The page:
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Chapter: Essential pharmacology : Sulfonamides, Cotrimoxazole And Quinolones

Sulfonamides were the first antimicrobial agents (AMAs) effective against pyogenic bacterial infections. Sulfonamido-chrysoidine (Prontosil Red) was one of the dyes included by Domagk to treat experimental streptococcal infection in mice and found it to be highly effective.



Sulfonamides were the first antimicrobial agents (AMAs) effective against pyogenic bacterial infections. Sulfonamido-chrysoidine (Prontosil Red) was one of the dyes included by Domagk to treat experimental streptococcal infection in mice and found it to be highly effective. He subsequently cured his daughter of streptococcal septicaemia (which was 100% fatal at that time) by prontosil. By 1937, it became clear that prontosil was broken down in the body to release sulfanilamide which was the active antibacterial agent. A large number of sulfonamides were produced and used extensively in the subsequent years, but because of rapid emergence of bacterial resistance and the availability of many safer and more effective antibiotics, their current utility is limited, except in combination with trimethoprim (as cotrimoxazole) or pyrimethamine (for malaria).





All sulfonamides may be considered to be derivatives of sulfanilamide (p-aminobenzene sulfonamide). Individual members differ in the nature of N1 (Sulfonamido N) substitution, which governs solubility, potency and pharmacokinetic property. A free amino group in the para position (N4) is required for antibacterial activity.


Sulfonamides that are still of clinical interest are:


1.    Short acting (4–8 hr): Sulfadiazine

2.    Intermediate acting (8–12 hr): Sulfamethoxazole

3.    Long acting (~7 days): Sulfadoxine, Sulfamethopyrazine

4. Special purpose sulfonamides: Sulfacetamide sod., Mafenide, Silver sulfadiazine, Sulfasalazine




Sulfonamides are primarily bacteriostatic against many gram-positive and gram-negative bacteria. However, bactericidal concentrations may be attained in urine. Sensitivity patterns among microorganisms have changed from time-to-time and place-to-place. Those still sensitive are:


many Strepto. pyogenes, Haemophilus influenzae, H. ducreyi, Calymmatobacterium granulomatis, Vibrio cholerae. Only a few Staph. aureus, gonococci, meningococci, pneumococci, Escherichia coli, and Shigella respond, but majority are resistant. Anaerobic bacteria are not susceptible.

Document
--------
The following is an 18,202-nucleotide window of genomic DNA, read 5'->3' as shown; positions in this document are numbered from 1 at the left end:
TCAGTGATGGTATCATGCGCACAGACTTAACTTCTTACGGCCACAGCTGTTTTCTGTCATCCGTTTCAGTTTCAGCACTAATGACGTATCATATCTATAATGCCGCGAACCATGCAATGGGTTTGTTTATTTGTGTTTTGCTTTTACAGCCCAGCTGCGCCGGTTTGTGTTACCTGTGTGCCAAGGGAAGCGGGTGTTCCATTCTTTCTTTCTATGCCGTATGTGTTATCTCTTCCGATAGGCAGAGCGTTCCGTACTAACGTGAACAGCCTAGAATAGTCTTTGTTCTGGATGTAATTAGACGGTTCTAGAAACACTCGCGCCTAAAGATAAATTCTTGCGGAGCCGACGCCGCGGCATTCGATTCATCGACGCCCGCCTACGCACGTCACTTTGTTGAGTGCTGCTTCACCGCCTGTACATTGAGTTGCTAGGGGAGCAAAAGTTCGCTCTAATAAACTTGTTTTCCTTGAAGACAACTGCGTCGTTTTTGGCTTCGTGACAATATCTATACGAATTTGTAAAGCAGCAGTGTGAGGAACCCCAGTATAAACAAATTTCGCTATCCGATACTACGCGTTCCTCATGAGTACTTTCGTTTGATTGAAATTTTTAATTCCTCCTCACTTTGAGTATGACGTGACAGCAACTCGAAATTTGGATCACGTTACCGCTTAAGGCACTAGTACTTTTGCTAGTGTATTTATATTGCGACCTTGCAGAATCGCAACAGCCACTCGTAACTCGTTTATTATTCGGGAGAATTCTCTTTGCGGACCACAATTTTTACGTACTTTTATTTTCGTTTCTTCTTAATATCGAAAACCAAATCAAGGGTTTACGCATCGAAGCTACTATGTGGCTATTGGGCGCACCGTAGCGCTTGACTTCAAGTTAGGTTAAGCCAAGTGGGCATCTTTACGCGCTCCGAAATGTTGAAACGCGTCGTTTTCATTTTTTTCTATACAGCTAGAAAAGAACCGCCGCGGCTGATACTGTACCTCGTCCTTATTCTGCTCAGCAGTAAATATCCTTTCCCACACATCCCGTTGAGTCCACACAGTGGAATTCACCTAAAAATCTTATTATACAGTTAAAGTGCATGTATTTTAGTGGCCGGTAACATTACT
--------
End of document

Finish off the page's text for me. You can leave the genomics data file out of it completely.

Chlamydiae: trachoma, lymphogranuloma venereum, inclusion conjunctivitis, are sensitive, as are Actinomyces, Nocardia and Toxoplasma.


Mechanism Of Action


Many bacteria synthesize their own folic acid (FA) of which p-aminobenzoic acid (PABA) is a constituent, and is taken up from the medium. Woods and Fildes (1940) proposed the hypothesis regarding sulfonamide action. Sulfonamides, being structural analogues of PABA, inhibit bacterial folate synthase FA is not formed and a number of essential metabolic reactions suffer. Sulfonamides competitively inhibit the union of PABA with pteridine residue to form dihydropteroic acid which conjugates with glutamic acid to produce dihydrofolic acid. Also, being chemically similar to PABA, the sulfonamide may itself get incorporated to form an altered folate which is metabolically injurious.


Human cells also require FA, but they utilize preformed FA supplied in diet and are unaffected by sulfonamides. Evidences in favour of this mechanism of action of sulfonamides are:


a)      PABA, in small quantities, antagonizes the antibacterial action of sulfonamides.

b)  Only those microbes which synthesize their own FA, and cannot take it from the medium are susceptible to sulfonamides.


Pus and tissue extracts contain purines and thymidine which decrease bacterial requirement for FA and antagonize sulfonamide action. Pus is also rich in PABA.


Resistance To Sulfonamides